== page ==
Toy Story 3: When Andy Leaves…

**Spoiler Alert**  Maybe it was because I had just watched Jackie Chan trying to be Mr. Myagi and substituting ‘wax on, wax off’ for ‘pick up the jacket, hang up the jacket, take off the jacket, put it on the ground,’ but I was a bit nervous for Toy Story 3.  The preview talked about Andy going off to college and the toys ending up in a day care.  I couldn’t help but wonder where they were going to go with the story: after all, Woody and the rest of the toys’ relationships with Andy their kid owner is the ‘big story,’ the overarching narrative that ties everything together.  This was the big plot that gave the other little plots context and meaning.  What happens when Andy is gone?! 
What happens to the story when the characters lose the most important relationship in their lives?
But Pixar pulled it off.  Here’s why: In Toy Story 1, Woody’s main goal was to get back to Andy, his owner, his kid, whom he loved and felt needed by.  In Toy Story 2 Woody was forced to choose between immortality in a museum with Prospector Pete and a short few more years of getting played with by Andy.  He chose Andy. 
Toy Story 3 opens up with Andy preparing to leave for college, and Woody looking across Andy’s room and realizing that many of the toys are gone… sold at garage sales, broken, lost, thrown away, and at once the crisis of abandonment is introduced.  The toys wind up at Sunnyside Daycare, where apparently the crisis is solved: they get to get played with by hundreds of small children every day!  When the glamour wears off and they realize that getting played with by toddlers every day is more of a hazard than it is a joy, the toys discover the true character of Sunnyside from Mr. Pricklepants: a “place of ruin and despair, ruled by an evil bear who smells of strawberries.”  Toy Story 3 tells the story of their escape from Sunnyside, their journey back to Andy, and their surprising revelation of the things that matter most in spite of losing what they thought mattered most: being loved by Andy.
But the question that echoes through Toy Story 3 is clear: What do you do when Andy leaves?
The theme of abandonment became a main theme of Toy Story 3.  What happens when you lose an important relationship in your life? Most people have gone through this… losing someone you love.  Maybe its been through death, through a wounded relationship, through circumstances, or through things outside of your control.  What do you do with that?  The person with whom you shared life with for so long is gone, and you’re left wondering about the things you could’ve and should’ve said, wishing you could say goodbye one last time…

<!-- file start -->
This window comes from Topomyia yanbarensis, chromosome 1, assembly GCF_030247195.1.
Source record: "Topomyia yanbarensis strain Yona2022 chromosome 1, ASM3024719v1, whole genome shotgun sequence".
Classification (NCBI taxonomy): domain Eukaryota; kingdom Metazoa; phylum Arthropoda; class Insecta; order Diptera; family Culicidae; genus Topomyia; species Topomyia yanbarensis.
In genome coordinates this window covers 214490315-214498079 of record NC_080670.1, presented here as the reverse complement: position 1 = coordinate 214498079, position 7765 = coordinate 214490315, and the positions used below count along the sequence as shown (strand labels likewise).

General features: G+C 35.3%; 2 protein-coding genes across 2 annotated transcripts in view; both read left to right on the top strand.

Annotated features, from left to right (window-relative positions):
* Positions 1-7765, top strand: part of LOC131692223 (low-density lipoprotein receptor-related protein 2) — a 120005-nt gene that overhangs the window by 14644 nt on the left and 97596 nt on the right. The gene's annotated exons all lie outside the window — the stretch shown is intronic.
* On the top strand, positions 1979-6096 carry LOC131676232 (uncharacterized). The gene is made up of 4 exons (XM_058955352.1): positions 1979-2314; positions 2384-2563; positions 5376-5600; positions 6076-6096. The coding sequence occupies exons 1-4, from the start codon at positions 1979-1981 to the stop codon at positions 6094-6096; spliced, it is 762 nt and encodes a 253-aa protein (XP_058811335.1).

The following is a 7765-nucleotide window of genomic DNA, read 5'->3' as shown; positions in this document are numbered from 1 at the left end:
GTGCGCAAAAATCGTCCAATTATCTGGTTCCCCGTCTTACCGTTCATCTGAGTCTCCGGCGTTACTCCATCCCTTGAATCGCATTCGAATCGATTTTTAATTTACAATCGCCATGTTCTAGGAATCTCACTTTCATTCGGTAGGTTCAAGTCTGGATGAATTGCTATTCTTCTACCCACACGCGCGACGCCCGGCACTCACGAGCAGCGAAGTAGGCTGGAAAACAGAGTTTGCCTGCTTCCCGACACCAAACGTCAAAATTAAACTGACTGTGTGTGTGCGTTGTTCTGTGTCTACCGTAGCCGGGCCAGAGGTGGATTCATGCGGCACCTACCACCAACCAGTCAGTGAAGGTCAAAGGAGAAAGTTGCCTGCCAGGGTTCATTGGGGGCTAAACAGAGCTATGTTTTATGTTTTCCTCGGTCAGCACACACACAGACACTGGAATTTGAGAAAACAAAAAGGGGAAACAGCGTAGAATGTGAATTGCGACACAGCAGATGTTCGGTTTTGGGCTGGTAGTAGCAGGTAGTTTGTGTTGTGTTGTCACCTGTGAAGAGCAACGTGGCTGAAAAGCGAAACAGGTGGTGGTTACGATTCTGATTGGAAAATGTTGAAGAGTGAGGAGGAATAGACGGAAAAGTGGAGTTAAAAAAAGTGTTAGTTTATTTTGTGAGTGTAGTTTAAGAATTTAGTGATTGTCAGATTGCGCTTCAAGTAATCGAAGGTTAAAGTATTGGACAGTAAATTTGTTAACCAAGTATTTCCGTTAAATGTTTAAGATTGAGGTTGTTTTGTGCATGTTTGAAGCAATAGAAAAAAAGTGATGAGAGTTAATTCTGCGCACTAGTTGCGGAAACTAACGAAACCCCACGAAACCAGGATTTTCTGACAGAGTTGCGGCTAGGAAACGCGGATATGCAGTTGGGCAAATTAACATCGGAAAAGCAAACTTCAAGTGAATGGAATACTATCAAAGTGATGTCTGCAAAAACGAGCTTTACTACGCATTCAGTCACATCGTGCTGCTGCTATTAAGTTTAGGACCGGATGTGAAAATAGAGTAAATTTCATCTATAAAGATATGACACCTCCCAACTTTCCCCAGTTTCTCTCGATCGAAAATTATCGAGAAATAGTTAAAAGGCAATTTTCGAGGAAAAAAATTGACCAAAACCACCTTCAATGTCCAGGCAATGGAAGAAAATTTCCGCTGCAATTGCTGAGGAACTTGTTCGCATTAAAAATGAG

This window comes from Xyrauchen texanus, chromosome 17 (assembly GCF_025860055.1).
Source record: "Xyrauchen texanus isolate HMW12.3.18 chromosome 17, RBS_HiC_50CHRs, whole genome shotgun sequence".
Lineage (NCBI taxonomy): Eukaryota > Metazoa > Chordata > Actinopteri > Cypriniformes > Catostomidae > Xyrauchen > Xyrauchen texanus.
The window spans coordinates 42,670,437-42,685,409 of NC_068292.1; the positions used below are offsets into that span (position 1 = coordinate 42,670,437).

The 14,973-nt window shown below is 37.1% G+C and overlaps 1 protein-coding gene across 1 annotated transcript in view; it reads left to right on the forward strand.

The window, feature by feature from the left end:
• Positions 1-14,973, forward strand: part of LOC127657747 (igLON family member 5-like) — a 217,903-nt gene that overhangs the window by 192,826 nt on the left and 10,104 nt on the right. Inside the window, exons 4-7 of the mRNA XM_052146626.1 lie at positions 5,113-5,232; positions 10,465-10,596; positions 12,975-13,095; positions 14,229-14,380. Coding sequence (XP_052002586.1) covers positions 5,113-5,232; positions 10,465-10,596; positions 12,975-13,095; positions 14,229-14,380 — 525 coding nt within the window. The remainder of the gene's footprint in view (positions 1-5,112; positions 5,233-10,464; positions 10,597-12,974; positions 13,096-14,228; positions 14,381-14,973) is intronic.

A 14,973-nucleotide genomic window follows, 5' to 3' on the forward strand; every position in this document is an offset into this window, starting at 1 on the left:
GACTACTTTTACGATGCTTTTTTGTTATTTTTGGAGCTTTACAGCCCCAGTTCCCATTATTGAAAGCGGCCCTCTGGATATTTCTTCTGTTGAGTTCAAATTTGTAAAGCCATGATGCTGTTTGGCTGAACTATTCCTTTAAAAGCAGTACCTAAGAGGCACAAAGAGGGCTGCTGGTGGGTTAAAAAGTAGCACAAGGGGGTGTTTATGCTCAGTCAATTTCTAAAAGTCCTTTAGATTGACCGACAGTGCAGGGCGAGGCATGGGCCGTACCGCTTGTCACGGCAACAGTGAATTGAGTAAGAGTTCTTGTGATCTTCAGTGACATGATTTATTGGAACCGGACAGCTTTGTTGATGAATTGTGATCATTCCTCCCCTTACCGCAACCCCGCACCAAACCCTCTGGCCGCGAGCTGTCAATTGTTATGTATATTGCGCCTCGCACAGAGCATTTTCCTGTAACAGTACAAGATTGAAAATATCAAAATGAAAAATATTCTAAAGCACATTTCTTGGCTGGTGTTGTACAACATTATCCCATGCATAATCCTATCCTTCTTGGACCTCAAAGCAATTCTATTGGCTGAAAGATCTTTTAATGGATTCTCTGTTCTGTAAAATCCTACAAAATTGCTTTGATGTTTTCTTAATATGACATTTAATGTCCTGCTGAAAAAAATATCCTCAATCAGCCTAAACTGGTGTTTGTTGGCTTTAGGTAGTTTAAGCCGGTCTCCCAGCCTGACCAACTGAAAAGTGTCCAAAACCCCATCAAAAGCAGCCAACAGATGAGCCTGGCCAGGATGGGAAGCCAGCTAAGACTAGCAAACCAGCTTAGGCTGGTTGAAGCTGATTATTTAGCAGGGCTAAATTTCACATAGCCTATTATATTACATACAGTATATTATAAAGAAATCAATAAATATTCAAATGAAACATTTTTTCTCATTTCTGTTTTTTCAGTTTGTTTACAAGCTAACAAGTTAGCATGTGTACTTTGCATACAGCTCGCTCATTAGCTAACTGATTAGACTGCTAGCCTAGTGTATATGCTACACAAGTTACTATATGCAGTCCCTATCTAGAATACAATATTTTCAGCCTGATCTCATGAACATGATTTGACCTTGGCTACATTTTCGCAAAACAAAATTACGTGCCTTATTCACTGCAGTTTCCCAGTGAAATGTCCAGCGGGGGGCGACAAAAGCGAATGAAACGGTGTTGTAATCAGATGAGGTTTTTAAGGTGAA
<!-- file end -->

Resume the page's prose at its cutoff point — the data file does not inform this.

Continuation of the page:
Without spoiling the story, one of the main truths is that your identity and fulfillment can never be fully met in one relationship.  In fact, you can get so blinded by that relationship that you miss out on the family and friends that are surrounding you.  Just like the toys discovered that “sticking together” is more important than “being with Andy,” we were never meant to “put all of our eggs in one basket,” thinking that one person can bring ultimate satisfaction.  Andy, sooner or later, is going to go off to college… he’s going to outgrow the toys, and the affection, love, and affirmation from whom they crave it all most is gone.  When it comes to love, how quickly we can move from pleasure to sorrow, and from laughter to silence!  But in a weird way, as illustrated by the conclusion of the film with all the toys sitting with Bonnie (their new owner) on the porch of her house, watching Andy drive off down the road to college, this very fact produces a hope in loss and pain that the pleasures and joys could never quite achieve by themselves.  Reminds me of the old George Bernard Shaw quote: “there are two great tragedies in life: one is not to get your hearts’ desire, the other is to get it.” 
The truth is that Andy will always grow up and go off to college.  We will all experience loss in some way or another, whether through death, conflict, circumstances, through “poisoned waterholes” or “snakes in boots,” or other things that are outside of our control.  What’s important is sticking together with our friends and with our families in spite of the losses we all will face, and remembering that God invites us all into a relationship with Him that we will never lose: he isn’t like the Andy’s that grow up and lose interest and go on to other things, but loves us unconditionally and perpetually pursues us with His unrelenting grace to infinity and beyond. 


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